Certainly superbly narrated, but grim and grisly. No comic relief or anything to warm the cockles of your heart - but you do root for the main character, who is beset by almost every sort of bad luck and misfortune that any person ever dealt with. But she is gritty, gutsy and determined, and she does prevail.
I saw the film first, which was wonderful, but listening to Daniel Woodrell's incandescent prose was a transporting experience I will never forget. The raw ugliness of a resourceful young woman's poor backwoods life becomes a breathtaking, heart-stopping narrative in the hands of this talented author. Bravo!
A spare harsh novel about a spare, harsh life. I had seen the move and almost didn't get the book.The Movie follows the book very closely.
It was worthwhile though, because one place the book takes you that the movie doesn't is into Ree's head. In the book you find out where her mind goes when life keeps piling it on. It's an amazing glimpse into a very insular, hardscrabble life for people whose options are so limited that they have been living under the radar for generations, defined by a very strict code of working out their conflicts outside the law.
I was very glad I read the book even though I'd seen the movie. Emma Galvin has a good feel for the characters but the dialogue seems less colloquial in her narration than it should be, although I wouldn't hesitate to recommend it.
A sad tale but but so good. Emma Galvin's reading was perfect for this story. I could visualize myself right in the Ozark's. Worth your credit.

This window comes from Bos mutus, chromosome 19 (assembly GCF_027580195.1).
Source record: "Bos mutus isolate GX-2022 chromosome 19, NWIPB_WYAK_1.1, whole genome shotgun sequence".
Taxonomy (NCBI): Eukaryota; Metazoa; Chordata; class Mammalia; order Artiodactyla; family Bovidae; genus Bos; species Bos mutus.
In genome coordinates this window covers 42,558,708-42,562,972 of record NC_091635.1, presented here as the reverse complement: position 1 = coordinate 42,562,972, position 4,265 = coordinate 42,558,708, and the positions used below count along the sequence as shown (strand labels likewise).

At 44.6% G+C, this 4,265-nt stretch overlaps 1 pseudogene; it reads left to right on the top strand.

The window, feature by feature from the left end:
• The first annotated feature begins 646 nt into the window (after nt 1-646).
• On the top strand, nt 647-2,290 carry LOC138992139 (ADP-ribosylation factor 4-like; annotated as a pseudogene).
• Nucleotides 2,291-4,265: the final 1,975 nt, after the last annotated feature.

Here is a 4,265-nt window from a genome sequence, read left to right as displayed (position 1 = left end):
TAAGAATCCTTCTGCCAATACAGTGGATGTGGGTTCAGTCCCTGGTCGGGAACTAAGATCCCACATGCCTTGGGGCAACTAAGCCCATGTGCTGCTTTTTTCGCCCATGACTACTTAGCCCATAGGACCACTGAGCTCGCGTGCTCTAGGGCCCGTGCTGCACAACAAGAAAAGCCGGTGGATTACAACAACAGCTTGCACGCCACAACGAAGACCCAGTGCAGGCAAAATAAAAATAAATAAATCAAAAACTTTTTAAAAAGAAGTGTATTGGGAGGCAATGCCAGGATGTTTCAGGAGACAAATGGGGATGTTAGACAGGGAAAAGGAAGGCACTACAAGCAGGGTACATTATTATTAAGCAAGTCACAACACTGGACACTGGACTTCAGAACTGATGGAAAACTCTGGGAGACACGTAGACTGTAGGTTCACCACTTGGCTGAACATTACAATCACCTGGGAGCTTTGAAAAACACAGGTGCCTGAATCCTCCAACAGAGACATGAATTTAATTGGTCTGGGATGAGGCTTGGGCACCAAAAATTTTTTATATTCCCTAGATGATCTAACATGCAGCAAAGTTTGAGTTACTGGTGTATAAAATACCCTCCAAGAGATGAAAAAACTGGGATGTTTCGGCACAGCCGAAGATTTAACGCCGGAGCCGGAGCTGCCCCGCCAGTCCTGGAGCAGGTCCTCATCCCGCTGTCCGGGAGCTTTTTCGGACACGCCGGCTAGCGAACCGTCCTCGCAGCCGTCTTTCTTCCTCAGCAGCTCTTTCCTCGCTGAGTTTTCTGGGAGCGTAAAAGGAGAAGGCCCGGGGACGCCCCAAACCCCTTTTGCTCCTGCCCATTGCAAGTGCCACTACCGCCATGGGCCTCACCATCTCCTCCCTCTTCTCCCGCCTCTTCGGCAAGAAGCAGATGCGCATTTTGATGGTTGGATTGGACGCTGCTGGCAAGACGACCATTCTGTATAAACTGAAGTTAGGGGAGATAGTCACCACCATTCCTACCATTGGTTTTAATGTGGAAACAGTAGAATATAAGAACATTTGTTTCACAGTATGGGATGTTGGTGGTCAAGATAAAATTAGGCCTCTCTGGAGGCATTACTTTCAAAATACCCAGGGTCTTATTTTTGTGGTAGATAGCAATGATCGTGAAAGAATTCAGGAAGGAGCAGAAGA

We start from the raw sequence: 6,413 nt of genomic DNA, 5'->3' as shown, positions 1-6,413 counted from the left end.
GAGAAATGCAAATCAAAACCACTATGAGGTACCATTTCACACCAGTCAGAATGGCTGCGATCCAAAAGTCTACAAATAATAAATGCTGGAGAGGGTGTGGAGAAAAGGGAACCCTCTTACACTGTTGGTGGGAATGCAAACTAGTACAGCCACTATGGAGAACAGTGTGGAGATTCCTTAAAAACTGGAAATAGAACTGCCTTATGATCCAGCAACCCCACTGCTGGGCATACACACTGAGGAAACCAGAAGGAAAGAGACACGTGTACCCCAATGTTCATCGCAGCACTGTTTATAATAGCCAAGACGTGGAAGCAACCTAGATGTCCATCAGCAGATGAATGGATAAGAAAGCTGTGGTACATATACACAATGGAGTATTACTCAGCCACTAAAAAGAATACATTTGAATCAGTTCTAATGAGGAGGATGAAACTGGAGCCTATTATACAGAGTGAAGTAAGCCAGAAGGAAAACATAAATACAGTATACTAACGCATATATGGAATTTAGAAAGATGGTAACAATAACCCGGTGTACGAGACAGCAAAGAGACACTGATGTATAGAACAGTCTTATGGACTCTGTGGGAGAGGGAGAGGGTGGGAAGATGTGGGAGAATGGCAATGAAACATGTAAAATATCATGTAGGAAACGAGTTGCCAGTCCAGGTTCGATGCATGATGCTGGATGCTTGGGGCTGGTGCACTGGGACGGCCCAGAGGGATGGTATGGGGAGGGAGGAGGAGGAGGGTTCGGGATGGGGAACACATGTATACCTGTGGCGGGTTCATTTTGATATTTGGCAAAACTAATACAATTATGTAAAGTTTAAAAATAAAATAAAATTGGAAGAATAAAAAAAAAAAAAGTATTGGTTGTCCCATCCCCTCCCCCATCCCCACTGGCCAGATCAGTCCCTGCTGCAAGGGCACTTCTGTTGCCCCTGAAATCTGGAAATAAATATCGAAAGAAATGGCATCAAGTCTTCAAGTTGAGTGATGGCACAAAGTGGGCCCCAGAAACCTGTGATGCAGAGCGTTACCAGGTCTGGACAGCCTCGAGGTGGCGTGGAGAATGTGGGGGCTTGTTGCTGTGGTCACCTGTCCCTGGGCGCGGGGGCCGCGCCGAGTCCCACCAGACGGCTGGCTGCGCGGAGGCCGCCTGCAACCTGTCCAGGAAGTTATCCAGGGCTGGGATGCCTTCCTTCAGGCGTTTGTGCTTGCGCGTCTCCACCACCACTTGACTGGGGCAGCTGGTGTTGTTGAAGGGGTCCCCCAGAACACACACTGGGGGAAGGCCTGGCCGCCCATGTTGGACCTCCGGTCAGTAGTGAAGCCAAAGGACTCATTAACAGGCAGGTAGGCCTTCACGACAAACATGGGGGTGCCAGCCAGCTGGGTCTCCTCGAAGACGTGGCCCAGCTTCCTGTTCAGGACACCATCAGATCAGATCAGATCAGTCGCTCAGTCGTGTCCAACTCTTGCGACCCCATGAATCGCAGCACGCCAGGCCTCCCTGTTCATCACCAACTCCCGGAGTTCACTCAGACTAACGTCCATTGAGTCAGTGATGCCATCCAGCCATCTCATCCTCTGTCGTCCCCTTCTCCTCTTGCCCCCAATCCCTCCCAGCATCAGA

This masterwork encapsulates the potential of mystery to reveal something fundamental about ourselves and the world we inhabit. Compelling narrative by a skilled voice that captures the characters and settings. If you read one audiobook make it this one.
I Like scifi-fantasy,non-fiction, historical fiction genres. Liked Stormlight Archive, GoT, Ken Follett's work. Last read: Words of Radiance
Its a relatively short book. The characters didn't get much time to develop other than the protagonist. Narration was spot on with the accent. The poverty depicted in the book is hard to believe for a country like United States. It could have been more satisfying if the author had extended for a few more chapters and finished with the lead characters' ambitions. Overall a good book.
Kind of just OK. Not enough plot development for me. Wanted more twists. Plus, a little more historical background would have helped. Why is this are so backward? Why are they so clan-ish? Seemed to be more about atmospherics. About a third of the words seem to be adjectives and adverbs. Plus, he uses some weird devices that are cool at first but get annoying after awhile. He does things like drop articles: Instead of "snow felt to the ground" it's "snow felt to ground". OK, we get it. It's snowing and it falls on the ground.
But I will say the narrator is really excellent and brings the dialect alive. Really nice job. So it's worth it from that standpoint. I mean "the words fell strong upon ears and I left, head busing." Get ready for loads of that sort of stuff.
There are no listener reviews for this title yet.
Report Inappropriate Content